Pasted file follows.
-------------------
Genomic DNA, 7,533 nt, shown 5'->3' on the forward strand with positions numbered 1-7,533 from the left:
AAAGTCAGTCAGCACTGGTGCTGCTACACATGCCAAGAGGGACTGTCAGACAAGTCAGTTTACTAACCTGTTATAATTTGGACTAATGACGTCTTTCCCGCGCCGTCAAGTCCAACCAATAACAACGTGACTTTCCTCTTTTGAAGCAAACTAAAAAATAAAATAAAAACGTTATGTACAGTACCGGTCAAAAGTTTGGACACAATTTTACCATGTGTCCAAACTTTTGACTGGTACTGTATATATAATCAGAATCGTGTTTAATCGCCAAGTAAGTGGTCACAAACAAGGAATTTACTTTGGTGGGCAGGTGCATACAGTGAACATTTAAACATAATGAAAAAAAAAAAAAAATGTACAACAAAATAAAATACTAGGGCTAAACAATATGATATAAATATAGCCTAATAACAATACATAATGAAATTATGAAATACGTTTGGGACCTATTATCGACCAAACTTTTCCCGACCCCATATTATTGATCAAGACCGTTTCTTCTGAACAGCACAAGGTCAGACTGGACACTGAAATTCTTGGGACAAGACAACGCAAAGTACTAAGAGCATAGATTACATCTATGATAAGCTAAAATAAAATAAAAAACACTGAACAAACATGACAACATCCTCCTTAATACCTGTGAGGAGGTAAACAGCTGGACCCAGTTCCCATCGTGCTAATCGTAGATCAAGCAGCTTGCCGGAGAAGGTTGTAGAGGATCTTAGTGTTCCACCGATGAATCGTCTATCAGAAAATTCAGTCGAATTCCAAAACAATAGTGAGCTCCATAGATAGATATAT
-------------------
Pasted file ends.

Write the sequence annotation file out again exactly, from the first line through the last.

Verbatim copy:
Genomic DNA, 7,533 nt, shown 5'->3' on the forward strand with positions numbered 1-7,533 from the left:
AAAGTCAGTCAGCACTGGTGCTGCTACACATGCCAAGAGGGACTGTCAGACAAGTCAGTTTACTAACCTGTTATAATTTGGACTAATGACGTCTTTCCCGCGCCGTCAAGTCCAACCAATAACAACGTGACTTTCCTCTTTTGAAGCAAACTAAAAAATAAAATAAAAACGTTATGTACAGTACCGGTCAAAAGTTTGGACACAATTTTACCATGTGTCCAAACTTTTGACTGGTACTGTATATATAATCAGAATCGTGTTTAATCGCCAAGTAAGTGGTCACAAACAAGGAATTTACTTTGGTGGGCAGGTGCATACAGTGAACATTTAAACATAATGAAAAAAAAAAAAAAATGTACAACAAAATAAAATACTAGGGCTAAACAATATGATATAAATATAGCCTAATAACAATACATAATGAAATTATGAAATACGTTTGGGACCTATTATCGACCAAACTTTTCCCGACCCCATATTATTGATCAAGACCGTTTCTTCTGAACAGCACAAGGTCAGACTGGACACTGAAATTCTTGGGACAAGACAACGCAAAGTACTAAGAGCATAGATTACATCTATGATAAGCTAAAATAAAATAAAAAACACTGAACAAACATGACAACATCCTCCTTAATACCTGTGAGGAGGTAAACAGCTGGACCCAGTTCCCATCGTGCTAATCGTAGATCAAGCAGCTTGCCGGAGAAGGTTGTAGAGGATCTTAGTGTTCCACCGATGAATCGTCTATCAGAAAATTCAGTCGAATTCCAAAACAATAGTGAGCTCCATAGATAGATATAT